You know how weird the world is? This weird – this is a cemetery in Brazil.
A Slice of the Confederacy in the Interior of Brazil tells the story of the annual celebration of the Confederacy held in Santa Barbara D’Oeste, Brazil. Why?
Because this is where a bunch of devoted slavers settled during the Civil War so that they could continue their peculiar institution in a place where it wasn’t considered so peculiar. Slavery was big in Brazil and continued there till 1888.
The commemoration reflected the resilience of what some historians call the lost colony of the Confederacy in this region of sugar cane fields and textile factories. Unencumbered by the debate raging in the United States over whether Confederate symbols promote racism, the Brazilian descendants of the American settlers, many of them clad in Civil War uniforms, mingled at food stands offering Southern fried chicken and buttermilk biscuits.
The motto of the organizers: To Live and Die in Dixie.
The presence of the Confederados in the interior of São Paulo State dates to an effort by Emperor Dom Pedro II, a staunch ally of the Confederate States of America during the Civil War, to lure white immigrants to Brazil. Thousands of Southerners took him up on his offer, moving here in the 1860s and 1870s.
So for many today this is a harmless, but tacky, celebration of Southern culture. A paean to hush puppies, grits and good old boys running from Boss Hogg or something.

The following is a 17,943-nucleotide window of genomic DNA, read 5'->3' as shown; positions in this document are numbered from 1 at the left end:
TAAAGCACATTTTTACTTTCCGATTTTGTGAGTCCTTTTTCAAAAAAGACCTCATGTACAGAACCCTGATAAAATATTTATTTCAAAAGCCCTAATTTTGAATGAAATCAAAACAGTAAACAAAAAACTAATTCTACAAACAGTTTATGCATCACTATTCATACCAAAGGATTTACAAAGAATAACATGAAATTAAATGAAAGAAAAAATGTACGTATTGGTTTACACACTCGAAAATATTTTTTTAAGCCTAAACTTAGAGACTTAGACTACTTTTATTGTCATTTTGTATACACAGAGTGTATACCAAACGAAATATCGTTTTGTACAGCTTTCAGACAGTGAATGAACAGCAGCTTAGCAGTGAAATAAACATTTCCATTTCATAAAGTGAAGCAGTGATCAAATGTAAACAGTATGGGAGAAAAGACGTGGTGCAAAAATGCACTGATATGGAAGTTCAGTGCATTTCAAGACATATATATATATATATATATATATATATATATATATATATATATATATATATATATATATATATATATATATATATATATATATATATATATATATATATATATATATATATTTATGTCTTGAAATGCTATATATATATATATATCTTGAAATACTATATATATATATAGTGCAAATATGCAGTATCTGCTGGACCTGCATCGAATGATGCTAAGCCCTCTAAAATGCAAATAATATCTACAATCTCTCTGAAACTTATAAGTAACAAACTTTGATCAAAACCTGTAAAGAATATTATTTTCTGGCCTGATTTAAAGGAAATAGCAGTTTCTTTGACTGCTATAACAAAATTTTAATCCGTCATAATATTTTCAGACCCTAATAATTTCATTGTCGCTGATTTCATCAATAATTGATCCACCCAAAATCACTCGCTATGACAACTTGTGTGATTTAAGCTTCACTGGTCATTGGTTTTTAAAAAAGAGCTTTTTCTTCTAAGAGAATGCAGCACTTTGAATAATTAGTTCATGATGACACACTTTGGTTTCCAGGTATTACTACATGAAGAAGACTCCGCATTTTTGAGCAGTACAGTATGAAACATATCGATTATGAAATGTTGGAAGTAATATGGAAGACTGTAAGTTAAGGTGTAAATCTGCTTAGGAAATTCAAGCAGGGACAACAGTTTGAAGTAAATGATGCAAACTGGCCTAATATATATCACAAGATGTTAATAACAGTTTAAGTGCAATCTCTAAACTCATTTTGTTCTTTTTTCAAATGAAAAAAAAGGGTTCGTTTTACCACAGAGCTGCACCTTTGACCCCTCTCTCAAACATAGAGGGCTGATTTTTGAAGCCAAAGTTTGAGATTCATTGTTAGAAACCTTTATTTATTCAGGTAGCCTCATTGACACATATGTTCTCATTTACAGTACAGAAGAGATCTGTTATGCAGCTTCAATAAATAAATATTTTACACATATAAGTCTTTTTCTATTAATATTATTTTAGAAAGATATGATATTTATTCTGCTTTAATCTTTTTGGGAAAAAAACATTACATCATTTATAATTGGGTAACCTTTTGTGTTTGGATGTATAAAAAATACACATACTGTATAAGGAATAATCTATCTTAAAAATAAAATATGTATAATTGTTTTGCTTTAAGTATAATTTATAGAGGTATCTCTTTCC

Did you hear about the Scottish guy who trained his girlfriend’s dog to salute when Hitler comes on his TV screen?
Harmless… Actually it was, the guy did it as a prank because the dog was so cute, he thought – let’s teach it to do the least cute thing you can imagine. Just a misunderstanding, the guy has apologized to the Jewish community of Scotland, all 3 of them.
So going back to the good old boys of Brazil, maybe it is harmless in this context because you have a country in Brazil that is 51% black or mixed race – that was caused by the slave trade. The descendants of those white supremacists who came to Brazil to continue slaving are now the same color as the people their forefathers bought and sold. To these people today there is no connection to slavery, the Confederate flag is disconnected from the owning of people. No one there is using it to assert the legacy of slavery as something to celebrate. Perhaps in a place that’s so black and brown where there is no active remnant of the KKK to reckon with, it is truly harmless to glorify the kitchification of the antebellum south when the context of torture and murder is expunged.
I’m here just because I just love America,” said Sergio Porto, 38, a worker at a truck parts factory in São Paulo who was wearing a Confederate bandanna and a T-shirt saying “Hillbilly Treasure.” Mr. Porto explained that he was part of a subculture in Brazil that exalts the rural culture of the Southern United States and listens to Brazilian bands that perform country music in English instead of Portuguese.
Yeah, that stuff still sucks in any language, but okay. Maybe I can even applaud Sr. Porto when I think that his counterparts in the U.S. who would love what he’s wearing and listening to, would hate him wearing it and listening to it.